Thriving after recovering from a mental health problem
By Professor Mike Slade, Professor of Recovery and Wellbeing, University of Nottingham
Mental Health Awareness Week is a useful chance for us all to ponder a key question: are we surviving or thriving? This question is probably one of the very few that crosses time and space intact.
Two millennia ago, Greek thinkers wrestled with what makes for human flourishing. For the Stoics, 'virtue' (roughly, 'a meaningful life well lived') was the key. Aristotle thought this was insufficient and that health, wealth and beauty were also involved. He identified three types of good life: a life of pleasure (which has come to be called a hedonic life), a life of political activity (I’m not sure this holds so true nowadays!) and a philosophical life (focused on meaning).
Coming to the here and now, in the last decade or two this question has been revisited. The academic discipline of positive psychology explicitly focuses on how individuals and groups can flourish. Perhaps the most well-known positive psychology researcher, Martin Seligman, argues that a good life involves a combination of Positive emotions, Engagement, Relationships, Meaning and Accomplishments: the PERMA framework. From an interdisciplinary perspective, the global Foresight work on mental capital identified five-a-day for wellbeing: connect, be active, take notice, learn, give.
What has all this got to do with mental health? Our research is showing that this challenge of living well is just as important to people living with mental health problems as to anyone else. A systematic review of what is involved in ‘recovery’ (living a meaningful and satisfying life beyond illness) identified the CHIME Framework – connectedness, hope, identity, meaning and empowerment.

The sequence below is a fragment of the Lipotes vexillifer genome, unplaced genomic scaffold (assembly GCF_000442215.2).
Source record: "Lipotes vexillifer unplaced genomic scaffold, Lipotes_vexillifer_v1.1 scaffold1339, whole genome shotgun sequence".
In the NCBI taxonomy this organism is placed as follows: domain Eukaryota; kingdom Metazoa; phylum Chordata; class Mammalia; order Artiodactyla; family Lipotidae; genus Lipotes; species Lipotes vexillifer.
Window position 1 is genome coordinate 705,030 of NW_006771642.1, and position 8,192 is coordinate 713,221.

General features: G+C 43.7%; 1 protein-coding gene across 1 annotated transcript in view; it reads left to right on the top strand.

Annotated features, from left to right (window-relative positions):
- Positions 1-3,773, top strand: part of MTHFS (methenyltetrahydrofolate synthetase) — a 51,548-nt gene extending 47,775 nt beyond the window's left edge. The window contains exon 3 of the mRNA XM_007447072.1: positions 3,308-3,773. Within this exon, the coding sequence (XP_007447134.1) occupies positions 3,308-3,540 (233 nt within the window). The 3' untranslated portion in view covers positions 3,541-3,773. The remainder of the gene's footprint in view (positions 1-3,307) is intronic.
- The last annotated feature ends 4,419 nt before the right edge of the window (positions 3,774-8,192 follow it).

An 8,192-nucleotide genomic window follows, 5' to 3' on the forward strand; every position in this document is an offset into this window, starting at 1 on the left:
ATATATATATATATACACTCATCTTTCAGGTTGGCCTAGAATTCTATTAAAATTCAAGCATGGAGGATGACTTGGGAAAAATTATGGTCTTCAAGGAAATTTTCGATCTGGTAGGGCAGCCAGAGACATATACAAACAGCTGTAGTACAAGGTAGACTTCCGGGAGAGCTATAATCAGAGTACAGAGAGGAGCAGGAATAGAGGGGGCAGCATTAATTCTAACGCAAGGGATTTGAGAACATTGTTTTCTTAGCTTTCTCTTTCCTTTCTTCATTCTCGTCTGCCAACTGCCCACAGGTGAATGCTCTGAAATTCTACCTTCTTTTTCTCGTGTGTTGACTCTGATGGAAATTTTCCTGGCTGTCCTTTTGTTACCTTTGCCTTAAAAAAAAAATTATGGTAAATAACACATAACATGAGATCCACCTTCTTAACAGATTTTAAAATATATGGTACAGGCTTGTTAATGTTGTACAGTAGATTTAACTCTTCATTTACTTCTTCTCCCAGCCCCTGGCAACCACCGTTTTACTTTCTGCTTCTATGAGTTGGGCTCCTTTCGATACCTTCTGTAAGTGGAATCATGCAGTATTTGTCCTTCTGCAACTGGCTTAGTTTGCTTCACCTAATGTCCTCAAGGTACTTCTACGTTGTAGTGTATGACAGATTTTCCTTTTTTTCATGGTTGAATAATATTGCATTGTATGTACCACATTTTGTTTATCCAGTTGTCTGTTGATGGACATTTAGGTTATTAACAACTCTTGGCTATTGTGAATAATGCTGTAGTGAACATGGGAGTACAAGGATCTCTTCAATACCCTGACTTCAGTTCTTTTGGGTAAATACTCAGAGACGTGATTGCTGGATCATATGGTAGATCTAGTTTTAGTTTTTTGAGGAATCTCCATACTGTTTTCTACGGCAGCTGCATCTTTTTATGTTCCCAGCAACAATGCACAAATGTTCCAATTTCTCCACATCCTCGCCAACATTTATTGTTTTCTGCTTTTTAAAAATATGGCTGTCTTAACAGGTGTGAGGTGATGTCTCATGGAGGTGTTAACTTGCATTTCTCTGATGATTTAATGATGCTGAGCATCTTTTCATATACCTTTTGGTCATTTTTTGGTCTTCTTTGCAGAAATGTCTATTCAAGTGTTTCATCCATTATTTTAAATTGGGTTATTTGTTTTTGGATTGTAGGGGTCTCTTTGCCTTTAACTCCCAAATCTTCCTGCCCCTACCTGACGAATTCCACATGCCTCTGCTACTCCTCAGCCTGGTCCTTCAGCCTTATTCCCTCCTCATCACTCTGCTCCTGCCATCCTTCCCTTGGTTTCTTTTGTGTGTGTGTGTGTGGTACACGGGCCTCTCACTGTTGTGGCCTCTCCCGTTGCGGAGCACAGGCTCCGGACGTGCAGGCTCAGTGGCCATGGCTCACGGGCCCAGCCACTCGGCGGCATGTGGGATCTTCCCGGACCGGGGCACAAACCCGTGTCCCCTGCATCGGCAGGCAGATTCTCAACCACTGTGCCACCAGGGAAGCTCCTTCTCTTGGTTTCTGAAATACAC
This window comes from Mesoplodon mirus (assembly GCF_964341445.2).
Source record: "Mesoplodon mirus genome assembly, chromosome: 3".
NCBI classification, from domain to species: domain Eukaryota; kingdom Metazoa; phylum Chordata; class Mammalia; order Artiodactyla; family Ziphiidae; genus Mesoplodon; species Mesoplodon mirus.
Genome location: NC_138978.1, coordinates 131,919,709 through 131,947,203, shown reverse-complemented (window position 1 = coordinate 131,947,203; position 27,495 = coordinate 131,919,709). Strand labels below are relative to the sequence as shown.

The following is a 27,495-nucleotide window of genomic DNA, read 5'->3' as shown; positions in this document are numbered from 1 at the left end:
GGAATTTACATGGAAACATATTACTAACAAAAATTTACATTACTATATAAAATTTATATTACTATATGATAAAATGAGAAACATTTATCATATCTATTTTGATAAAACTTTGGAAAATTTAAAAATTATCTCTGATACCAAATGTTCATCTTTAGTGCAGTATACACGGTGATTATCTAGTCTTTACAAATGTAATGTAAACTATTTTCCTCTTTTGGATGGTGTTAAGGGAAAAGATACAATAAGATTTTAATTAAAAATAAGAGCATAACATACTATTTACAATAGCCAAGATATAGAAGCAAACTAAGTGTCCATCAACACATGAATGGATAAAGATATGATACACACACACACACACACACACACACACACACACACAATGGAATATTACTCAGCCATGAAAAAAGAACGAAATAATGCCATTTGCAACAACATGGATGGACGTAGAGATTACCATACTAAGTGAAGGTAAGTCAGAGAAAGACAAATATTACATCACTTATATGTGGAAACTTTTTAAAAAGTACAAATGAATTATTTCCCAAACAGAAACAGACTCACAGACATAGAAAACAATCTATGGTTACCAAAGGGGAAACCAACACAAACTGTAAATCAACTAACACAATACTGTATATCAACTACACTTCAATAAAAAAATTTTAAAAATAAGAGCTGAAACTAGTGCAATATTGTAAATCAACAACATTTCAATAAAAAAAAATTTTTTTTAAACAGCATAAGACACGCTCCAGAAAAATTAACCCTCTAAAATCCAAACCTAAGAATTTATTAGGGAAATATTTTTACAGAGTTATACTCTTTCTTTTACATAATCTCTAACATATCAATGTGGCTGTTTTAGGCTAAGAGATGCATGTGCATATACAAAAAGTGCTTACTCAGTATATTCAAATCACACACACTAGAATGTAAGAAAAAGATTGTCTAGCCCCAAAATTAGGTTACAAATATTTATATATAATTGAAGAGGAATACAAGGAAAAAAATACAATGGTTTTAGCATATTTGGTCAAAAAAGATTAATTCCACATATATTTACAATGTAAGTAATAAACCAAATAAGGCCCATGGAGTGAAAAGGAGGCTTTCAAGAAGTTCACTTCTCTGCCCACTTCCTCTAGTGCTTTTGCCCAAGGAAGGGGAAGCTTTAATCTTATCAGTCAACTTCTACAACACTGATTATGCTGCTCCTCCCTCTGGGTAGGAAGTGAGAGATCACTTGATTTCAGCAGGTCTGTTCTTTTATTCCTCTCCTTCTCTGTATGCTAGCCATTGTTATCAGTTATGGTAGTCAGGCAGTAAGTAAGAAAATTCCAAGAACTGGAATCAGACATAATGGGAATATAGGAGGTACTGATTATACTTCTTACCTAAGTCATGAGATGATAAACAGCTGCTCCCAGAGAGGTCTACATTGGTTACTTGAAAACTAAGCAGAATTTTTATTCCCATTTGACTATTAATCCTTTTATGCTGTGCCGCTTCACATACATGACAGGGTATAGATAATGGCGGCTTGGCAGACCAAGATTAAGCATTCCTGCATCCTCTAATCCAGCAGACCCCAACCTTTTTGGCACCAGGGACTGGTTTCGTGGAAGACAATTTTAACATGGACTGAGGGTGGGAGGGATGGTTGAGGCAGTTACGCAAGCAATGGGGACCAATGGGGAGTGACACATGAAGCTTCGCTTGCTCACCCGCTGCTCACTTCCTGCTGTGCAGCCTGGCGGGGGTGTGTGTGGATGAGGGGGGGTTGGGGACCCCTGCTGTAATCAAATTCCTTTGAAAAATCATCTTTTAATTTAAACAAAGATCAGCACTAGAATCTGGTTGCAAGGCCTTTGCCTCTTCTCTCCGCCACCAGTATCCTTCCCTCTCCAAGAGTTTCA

So the importance of positive relationships, good feelings about oneself and one’s future, and life having meaning emerge independently from wellbeing research (involving people without mental health problems) and recovery research (involving people living with mental health problems). A 2017 book called Wellbeing, Recovery and Mental Health brought together international experts to explore these links between recovery and wellbeing.
Most people know Bill Anthony as the person who developed the definition of recovery which is widely cited in policy and research internationally. Less well known is that he also put forward the transcendent principle of personhood, which states that 'people with severe mental illness are people' – in other words, seeing commonality is more helpful than seeing difference.
One implication is that approaches which are becoming widely used to support a flourishing life, such as mindfulness, forgiveness and gratitude, may be just as relevant as treatments to someone living with mental health problems. Our 2017 book Positive Psychotherapy for Psychosis takes many of these positive psychology approaches and applies them to people living with psychosis.
Change happens when communities form. Our Refocus on Recovery 2017 international conference will bring together international experts and delegates from over 20 countries in Nottingham this September. We will be tackling big themes about recovery – what it means for different groups, engaging with culture and community, preventing mental ill-health and how money is spent.
We’re also running en expert workshop, holding a mad celebration event, and running a demonstration day visiting clinical services. The goal is to deepen our understanding about thriving, wellbeing and recovery. Perhaps we’ll see you there?